- ORDER: Coraciiformes
- FAMILY: Alcedinidae
The loud and brash Ringed Kingfisher looks like a super-sized version of a Belted Kingfisher. This steely blue and rich chestnut bird is nearly the size of an American Crow, with a massive, daggerlike bill it uses to grab fish out of freshwater rivers and lakes. It often perches for long periods in the open on a bare branch, bridge, or utility wire over water. Common in much of Latin America, it barely reaches into the U.S. in southern Texas.More ID Info
Find This Bird
Ringed Kingfishers are not shy. They perch out in the open along rivers and lakes, often on the most prominent and conspicuous perches. Their large size (much larger than Belted), distinctive shape, and loud calls make them easy to recognize in suitable habitat throughout their range. Although they hunt mostly over freshwater, you might also find them in sheltered brackish and saltwater environments.
- Martín Gigante Neotropical (Spanish)
- Martin-pêcheur à ventre roux (French)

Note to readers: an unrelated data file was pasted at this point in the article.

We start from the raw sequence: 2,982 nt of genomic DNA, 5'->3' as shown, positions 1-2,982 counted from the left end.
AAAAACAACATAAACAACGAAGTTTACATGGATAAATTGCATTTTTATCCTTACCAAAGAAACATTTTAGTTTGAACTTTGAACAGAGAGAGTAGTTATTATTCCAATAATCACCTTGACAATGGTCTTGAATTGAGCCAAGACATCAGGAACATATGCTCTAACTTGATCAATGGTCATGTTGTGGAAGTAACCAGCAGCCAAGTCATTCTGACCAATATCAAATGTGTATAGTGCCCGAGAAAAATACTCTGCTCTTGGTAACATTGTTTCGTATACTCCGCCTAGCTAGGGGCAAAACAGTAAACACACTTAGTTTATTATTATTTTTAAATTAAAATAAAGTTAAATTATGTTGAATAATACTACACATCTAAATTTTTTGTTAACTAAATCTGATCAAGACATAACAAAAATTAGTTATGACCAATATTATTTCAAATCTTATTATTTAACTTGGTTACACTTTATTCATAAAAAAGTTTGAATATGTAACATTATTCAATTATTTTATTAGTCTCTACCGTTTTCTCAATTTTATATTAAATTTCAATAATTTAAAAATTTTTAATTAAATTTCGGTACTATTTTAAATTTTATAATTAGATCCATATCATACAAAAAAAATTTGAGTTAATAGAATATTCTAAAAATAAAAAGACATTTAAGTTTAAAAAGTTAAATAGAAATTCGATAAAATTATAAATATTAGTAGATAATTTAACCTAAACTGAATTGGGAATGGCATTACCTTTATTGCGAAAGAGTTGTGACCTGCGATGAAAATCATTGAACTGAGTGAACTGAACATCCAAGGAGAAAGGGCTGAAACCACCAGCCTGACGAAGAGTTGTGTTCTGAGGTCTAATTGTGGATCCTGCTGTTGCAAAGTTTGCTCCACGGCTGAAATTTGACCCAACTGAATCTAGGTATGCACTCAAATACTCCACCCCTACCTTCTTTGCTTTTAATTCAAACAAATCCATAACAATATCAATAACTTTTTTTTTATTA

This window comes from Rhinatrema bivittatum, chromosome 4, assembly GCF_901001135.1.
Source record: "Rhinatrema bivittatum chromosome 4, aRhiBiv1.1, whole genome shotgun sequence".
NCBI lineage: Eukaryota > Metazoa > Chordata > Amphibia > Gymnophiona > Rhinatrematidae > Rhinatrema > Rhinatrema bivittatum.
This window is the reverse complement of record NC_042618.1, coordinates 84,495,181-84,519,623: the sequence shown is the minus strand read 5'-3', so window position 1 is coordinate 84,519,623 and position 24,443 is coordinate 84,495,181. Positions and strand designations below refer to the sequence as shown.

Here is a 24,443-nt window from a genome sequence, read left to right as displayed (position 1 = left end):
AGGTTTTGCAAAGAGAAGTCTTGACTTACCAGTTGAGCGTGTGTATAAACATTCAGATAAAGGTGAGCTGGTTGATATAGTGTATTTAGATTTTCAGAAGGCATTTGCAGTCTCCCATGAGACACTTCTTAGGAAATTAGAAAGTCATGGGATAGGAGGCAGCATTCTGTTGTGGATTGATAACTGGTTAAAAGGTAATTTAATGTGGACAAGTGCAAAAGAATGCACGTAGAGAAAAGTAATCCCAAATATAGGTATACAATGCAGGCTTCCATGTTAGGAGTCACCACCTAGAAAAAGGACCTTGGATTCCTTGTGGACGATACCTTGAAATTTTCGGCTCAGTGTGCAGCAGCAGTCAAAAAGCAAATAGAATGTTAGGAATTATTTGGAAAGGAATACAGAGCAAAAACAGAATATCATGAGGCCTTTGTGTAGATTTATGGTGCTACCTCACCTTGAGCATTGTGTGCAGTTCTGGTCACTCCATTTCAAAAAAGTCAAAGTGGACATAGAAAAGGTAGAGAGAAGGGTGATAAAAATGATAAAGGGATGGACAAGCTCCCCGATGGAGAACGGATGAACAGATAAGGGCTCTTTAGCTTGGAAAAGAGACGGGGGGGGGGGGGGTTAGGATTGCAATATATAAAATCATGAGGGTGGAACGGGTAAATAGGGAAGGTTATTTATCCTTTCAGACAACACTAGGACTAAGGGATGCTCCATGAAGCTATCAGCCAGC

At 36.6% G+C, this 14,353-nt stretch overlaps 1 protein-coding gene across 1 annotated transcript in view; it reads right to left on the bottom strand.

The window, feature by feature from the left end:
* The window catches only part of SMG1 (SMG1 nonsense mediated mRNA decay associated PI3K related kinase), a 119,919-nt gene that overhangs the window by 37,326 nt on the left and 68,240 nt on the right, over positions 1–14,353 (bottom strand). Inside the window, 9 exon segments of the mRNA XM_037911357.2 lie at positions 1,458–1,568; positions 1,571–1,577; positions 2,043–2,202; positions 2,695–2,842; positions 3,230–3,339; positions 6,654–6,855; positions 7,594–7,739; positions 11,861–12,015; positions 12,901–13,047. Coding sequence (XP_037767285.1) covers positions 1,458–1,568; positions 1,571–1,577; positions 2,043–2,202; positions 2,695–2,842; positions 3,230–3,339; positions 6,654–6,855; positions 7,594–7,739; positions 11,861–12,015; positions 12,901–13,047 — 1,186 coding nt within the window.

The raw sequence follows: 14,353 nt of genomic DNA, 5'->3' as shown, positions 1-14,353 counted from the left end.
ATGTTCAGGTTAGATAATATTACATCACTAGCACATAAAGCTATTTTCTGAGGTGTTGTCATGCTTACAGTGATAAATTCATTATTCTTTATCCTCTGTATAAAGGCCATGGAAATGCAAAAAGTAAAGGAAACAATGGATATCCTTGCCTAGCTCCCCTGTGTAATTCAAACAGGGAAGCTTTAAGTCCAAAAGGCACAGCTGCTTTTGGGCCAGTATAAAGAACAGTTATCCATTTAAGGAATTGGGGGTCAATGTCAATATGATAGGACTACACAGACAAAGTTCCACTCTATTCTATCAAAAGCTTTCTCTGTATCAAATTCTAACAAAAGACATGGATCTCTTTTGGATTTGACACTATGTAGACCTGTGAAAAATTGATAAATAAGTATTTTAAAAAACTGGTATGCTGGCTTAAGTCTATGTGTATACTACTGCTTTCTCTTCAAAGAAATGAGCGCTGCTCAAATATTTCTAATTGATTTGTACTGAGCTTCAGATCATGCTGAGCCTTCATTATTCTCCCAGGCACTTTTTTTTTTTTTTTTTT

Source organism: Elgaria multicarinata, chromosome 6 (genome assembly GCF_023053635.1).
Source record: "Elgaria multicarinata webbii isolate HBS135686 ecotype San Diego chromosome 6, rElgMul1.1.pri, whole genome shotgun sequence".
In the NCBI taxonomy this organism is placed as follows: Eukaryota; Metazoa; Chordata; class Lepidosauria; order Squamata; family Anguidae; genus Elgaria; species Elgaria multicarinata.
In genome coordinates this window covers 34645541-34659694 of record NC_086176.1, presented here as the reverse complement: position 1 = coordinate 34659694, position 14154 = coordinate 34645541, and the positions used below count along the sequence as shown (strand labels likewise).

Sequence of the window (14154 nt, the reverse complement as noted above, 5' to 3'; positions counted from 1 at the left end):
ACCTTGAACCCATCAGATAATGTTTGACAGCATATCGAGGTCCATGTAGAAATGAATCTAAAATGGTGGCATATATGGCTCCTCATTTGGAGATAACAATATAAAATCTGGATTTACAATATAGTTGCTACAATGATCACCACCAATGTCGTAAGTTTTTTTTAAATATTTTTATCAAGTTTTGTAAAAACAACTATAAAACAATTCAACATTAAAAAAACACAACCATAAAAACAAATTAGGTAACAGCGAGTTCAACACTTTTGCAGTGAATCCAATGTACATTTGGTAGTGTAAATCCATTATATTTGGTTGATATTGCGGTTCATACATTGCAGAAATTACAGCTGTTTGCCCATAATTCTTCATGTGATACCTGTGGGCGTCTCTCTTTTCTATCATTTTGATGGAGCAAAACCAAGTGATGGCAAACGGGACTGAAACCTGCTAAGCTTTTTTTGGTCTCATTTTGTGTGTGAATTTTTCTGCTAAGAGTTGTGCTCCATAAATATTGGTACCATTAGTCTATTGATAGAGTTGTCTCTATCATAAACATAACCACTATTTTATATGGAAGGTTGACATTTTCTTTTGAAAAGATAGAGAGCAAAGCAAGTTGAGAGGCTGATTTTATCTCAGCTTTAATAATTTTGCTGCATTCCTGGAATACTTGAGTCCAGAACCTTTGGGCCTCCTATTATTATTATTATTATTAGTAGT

- Cool Facts
- Unlike Belted Kingfishers, Ringed Kingfishers rarely hover for more than a few seconds when hunting over water.
- After hatching, young Ringed Kingfishers begin to beg for food with “sizzling” calls, which soon change to a trill similar to the rattling call of adults.
- To grip fish tightly, Ringed Kingfisher’s bill has fine, jagged edges called tomial serrations, which act like teeth to prevent slippery fish from escaping.
- A species with a large range through Central and South America, the Ringed Kingfisher reaches only into extreme southern Texas, and was first found nesting there in the relatively recent past, in 1970.